Dry Martini

The Dry Martini is a classic cocktail that, like a tailored suit, is timeless. Although the original of the tipple is unclear, the Dry Martini has maintained a place in cocktail history due to being easy to use and endlessly sophisticated. Elegant for the fancy and boozy for the heavy-handed, this potation is truly the everyman's cocktail.

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Dry Martini - Gin Cocktail

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Discussion (11)

  • GloriaNancy@optonline.net posted 6 months ago

    Need to purchase a high end Vodka and Vermouth for amartini drink for a party. What is recommended.

  • ginmarsni posted 12 months ago

    ...my compliments to lyle on his excellent comments......I find them most interesting as I am also named Lyle (or one of my nom de plume, ginmarsni or the old codger) and have been a martini aficionado for 60 years.....my standard martini is Beefeater, up-dry-stirred-with a twist.....

  • lyle posted 12 months ago

    A dry martini is called "dry" due to its employment of dry vermouth and dry gin. A traditional dry martini does call for a lower ratio of vermouth than its Old Tom / sweet vermouth predecessors, but to retain any semblance of "cocktail," the ratio should be substantial. There is a common misconception that the "dryness" relates to the amount of vermouth, but this is a mistake along the lines of saying you are nauseous when you are nauseated. When made with a beautiful gin (sorry, Beefeater, you are good, but not great,) a vermouth to rival it, and quality bitters, the dry martini cocktail is a complex and balanced drink, well worth the extra effort. I like chilled gin as much as the next guy, but a cocktail it is not. My current favorite ingredients are St. George Dry Rye, Contratto Vermouth Bianco, and Ango Orange. If you're into olives, Castel Vitranos are the way to go. Everyone's idea of perfect is different.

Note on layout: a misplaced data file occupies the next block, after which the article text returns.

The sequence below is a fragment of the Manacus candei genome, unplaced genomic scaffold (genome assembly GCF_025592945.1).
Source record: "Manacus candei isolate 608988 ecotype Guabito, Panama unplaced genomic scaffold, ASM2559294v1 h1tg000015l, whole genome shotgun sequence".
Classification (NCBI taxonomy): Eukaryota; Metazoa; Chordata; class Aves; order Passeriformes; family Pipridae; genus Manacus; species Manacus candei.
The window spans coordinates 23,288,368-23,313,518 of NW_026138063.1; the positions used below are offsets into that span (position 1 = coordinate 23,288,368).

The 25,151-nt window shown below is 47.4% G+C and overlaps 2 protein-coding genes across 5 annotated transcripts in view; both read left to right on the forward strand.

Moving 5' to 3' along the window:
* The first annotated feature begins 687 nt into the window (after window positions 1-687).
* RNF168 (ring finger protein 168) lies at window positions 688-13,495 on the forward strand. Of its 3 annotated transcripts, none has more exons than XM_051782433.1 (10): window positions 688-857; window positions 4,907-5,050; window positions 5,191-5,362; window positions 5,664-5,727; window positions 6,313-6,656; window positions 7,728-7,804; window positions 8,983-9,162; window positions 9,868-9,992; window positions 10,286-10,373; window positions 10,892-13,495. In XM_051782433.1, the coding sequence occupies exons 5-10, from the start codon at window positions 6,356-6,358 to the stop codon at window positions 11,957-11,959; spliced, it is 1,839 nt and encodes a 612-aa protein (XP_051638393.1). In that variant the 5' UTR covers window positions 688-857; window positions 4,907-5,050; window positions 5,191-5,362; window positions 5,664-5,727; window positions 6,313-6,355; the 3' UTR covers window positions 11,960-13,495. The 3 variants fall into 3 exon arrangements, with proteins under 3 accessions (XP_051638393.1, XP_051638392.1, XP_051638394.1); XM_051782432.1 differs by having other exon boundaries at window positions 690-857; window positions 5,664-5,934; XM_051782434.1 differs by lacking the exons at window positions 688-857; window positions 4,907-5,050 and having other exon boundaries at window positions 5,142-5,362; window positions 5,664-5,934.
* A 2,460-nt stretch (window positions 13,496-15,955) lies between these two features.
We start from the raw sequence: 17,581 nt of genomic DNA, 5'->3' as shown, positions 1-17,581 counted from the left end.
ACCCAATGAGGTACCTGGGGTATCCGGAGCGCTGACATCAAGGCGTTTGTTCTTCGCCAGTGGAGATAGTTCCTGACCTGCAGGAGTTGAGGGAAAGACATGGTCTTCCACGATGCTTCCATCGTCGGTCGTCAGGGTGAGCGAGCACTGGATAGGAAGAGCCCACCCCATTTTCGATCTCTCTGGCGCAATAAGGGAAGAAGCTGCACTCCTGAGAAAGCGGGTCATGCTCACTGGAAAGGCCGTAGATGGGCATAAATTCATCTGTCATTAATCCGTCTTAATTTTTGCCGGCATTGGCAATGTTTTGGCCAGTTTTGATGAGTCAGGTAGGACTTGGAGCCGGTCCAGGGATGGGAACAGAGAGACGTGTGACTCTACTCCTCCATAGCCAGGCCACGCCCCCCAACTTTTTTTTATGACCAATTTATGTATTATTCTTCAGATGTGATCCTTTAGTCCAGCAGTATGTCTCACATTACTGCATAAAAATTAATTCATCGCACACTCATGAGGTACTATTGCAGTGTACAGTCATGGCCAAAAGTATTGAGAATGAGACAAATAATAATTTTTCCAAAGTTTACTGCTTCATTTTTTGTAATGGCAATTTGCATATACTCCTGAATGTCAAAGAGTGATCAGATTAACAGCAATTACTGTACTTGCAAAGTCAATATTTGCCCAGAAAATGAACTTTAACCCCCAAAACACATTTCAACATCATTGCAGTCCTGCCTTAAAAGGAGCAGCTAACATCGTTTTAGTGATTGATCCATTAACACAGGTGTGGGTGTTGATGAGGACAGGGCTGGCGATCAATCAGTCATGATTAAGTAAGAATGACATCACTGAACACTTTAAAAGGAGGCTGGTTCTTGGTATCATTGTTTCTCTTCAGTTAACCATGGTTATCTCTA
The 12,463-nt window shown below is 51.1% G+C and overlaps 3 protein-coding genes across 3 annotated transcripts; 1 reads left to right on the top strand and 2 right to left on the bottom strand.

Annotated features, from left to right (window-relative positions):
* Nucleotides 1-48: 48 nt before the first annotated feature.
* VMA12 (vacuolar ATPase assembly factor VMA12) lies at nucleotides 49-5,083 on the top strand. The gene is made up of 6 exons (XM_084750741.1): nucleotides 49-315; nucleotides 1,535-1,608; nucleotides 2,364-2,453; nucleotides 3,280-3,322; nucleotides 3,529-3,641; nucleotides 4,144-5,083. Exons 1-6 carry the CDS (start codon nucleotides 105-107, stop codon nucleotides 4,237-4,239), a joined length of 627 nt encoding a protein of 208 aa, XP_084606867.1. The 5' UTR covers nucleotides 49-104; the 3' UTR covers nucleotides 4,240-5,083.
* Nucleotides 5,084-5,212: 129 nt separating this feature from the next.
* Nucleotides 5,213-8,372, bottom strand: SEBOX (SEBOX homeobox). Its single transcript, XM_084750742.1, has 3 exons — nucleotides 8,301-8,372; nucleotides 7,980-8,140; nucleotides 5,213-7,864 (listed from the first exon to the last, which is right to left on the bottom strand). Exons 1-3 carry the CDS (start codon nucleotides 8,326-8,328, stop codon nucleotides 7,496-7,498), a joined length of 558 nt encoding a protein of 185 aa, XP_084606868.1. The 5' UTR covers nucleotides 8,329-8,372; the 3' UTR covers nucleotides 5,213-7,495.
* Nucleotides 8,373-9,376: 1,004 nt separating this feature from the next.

• MCARE posted 1 year ago

    A "dry" Martini uses very little Vermouth. Just adding 2-3 drops to the shaker makes a perfect Martini, regardless of using Gin or Vodka.

  • lyle posted 1 year ago

    Agreed, lamachine, even while it is stipulated that this is a "dry" martini cocktail, the proportion of vermouth is much too low to call this a martini cocktail. I attribute this primarily to the dearth of good vermouths over the past few decades. But these days, with excellent vermouths (my favorite dry vermouth right now is Contratto's,) there is no excuse for an unbalanced approach like this. 2:1 up is a great place to start, once you've gotten your vermouth game together.

  • lamachine posted 1 year ago

    I like 2:1 up and 3:1 rocks. At 5:1 this is a glass of cold gin. Not bad but not well balanced.

  • praveen3483 posted 2 years ago

    can u post me all liquers recipes to my mail

  • MrCharters posted 2 years ago

    Excellent recipe for the classic Martini.

  • ted.gach posted 3 years ago

    CHEERS AND BOTTOMS UP tedgach@aol.com

  • Maria Jette posted 6 years ago

    Six ounces of alcohol... is this supposed to serve two? If so, I could accept it, but it's STILL a larger serving than I prepare in my home bar (or want from a commercial bar). This concept of the bathtub-sized martini is foolish from both an aesthetic and societal perspective. Unless you drink it really, really fast, it'll be warm by the time you're done; and ANY person who chose to drink a 6 oz martini quickly enough that it'd still be cold at the end, would be a menace on the road if they left the bar within an hour.

    My Beefeater martini is 2 oz gin, 1 oz Noilly Prat vermouth, and a dash of orange bitters.